Background: An outbreak of hand-foot-and-mouth disease caused by enterovirus infection occurred in Taiwan in 1998 and more than 70 infants and children with fulminant courses died. We compared the cardiac manifestations of fatal cases with patients who survived the enterovirus infection.
Methods: A total 187 patients with enterovirus infection were treated at Taichung Veterans General Hospital between April and June 1998. Enterovirus infection was diagnosed by history, clinical features, polymerase chain reaction study and/or viral culture. Cardiac examinations including complete physical examinations, electrocardiography and echocardiography were performed on seven cases (group I) with or without central nervous system (CNS) involvement, 30 patients with CNS involvement (group II), and 150 patients without CNS involvement (group III).
Results: There were no significant differences in sex distribution, days of fever, heart rate, systemic blood pressure or time from the onset of symptoms to hospital admission among the three groups. All group I patients had features of acute congestive heart failure, pulmonary edema and neurologic signs except one who presented with right-sided heart failure and neurologic signs. The echocardiographic findings of group I were a lower fractional shortening, lower ejection fraction, and more severe and higher incidence of mitral regurgitation (p < 0.01) than in groups II and III, but there were no significant differences in end-systolic wall stress, left ventricular end-diastolic internal dimension and incidence of pericardial effusion among the three groups.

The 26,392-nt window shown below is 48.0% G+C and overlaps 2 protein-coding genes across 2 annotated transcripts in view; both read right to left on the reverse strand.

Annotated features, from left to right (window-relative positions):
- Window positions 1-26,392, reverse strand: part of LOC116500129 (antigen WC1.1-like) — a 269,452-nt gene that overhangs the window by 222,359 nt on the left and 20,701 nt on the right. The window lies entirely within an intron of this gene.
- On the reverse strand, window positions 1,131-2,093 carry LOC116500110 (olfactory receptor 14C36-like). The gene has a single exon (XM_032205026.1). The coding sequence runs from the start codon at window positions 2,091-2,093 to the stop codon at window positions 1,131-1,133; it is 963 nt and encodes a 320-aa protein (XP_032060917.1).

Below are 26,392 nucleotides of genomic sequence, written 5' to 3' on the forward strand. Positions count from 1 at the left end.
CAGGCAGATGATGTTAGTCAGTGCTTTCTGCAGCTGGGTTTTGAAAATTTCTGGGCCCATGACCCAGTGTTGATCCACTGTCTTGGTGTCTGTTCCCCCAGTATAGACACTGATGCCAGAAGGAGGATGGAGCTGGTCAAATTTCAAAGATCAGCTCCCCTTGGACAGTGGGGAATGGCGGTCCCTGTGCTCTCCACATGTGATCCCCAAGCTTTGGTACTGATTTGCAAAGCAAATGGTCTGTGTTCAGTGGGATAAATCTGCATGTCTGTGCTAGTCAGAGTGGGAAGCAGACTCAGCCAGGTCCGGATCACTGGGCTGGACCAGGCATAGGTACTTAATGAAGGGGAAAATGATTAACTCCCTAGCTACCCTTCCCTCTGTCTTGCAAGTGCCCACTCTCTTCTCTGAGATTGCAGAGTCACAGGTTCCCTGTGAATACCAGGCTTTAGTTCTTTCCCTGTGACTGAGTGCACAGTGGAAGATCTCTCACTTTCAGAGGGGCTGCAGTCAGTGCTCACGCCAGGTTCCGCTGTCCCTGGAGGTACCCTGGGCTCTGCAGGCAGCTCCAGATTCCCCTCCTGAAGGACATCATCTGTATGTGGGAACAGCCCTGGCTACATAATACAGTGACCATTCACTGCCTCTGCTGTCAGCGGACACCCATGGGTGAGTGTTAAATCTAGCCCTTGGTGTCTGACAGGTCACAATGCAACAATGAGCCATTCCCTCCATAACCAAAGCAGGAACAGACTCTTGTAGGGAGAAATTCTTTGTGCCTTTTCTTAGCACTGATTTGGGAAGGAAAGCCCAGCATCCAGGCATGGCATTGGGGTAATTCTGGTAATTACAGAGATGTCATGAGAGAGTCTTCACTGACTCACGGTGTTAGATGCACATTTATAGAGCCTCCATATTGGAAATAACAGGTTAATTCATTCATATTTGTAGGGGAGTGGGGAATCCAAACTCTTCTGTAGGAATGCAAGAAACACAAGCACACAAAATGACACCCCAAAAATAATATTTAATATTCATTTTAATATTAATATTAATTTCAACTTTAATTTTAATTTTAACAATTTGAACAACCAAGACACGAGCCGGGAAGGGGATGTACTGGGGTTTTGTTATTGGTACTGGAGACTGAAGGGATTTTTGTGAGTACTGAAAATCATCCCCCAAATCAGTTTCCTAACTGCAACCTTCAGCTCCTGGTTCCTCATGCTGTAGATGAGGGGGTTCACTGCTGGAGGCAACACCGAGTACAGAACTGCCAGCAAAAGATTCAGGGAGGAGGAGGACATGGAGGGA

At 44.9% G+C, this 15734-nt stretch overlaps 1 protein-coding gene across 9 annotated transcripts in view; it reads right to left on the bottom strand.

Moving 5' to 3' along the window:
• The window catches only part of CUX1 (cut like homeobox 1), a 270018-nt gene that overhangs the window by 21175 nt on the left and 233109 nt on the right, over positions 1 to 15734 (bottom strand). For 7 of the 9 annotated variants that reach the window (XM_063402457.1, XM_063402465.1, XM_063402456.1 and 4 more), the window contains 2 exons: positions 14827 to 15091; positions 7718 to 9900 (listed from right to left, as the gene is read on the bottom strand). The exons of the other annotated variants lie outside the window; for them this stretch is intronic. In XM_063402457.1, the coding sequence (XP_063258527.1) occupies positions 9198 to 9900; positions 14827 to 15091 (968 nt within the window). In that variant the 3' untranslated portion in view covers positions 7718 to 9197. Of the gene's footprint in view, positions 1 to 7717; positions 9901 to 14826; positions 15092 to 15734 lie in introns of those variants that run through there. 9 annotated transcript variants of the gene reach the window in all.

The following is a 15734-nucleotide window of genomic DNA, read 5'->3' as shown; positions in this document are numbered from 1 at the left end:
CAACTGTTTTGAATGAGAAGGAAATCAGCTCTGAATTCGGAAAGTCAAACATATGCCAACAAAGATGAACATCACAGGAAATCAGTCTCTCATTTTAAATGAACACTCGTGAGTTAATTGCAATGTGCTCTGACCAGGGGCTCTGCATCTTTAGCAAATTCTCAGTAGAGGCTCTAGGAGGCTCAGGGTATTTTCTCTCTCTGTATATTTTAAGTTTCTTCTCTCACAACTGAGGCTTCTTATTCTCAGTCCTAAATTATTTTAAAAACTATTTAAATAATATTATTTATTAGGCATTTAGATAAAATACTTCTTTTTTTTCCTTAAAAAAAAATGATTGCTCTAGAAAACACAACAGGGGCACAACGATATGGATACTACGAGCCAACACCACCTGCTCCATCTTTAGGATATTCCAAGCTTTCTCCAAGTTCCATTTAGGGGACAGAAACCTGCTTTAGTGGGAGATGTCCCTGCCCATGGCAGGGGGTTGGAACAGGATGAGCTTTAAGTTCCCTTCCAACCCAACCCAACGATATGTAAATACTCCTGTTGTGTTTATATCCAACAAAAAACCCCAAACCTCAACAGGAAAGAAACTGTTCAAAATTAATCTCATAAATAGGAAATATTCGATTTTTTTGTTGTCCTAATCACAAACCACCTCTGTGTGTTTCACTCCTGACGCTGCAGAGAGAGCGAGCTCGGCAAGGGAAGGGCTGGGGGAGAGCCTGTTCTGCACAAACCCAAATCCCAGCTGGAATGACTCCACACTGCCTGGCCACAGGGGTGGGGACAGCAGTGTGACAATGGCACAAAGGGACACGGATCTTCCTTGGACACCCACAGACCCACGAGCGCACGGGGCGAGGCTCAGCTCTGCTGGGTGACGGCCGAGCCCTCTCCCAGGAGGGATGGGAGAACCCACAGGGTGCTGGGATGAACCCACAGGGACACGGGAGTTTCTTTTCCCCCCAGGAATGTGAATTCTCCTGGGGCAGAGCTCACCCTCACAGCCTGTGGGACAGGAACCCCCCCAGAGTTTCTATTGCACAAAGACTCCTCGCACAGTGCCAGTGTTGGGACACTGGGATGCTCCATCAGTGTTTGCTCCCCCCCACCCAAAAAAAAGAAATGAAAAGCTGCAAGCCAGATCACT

Conclusions: We conclude that seven infants and children (group I) died due to either severe cardiomyopathy or encephalopathy. The possible pathogenesis of enterovirus infection leading to death is reviewed and analyzed.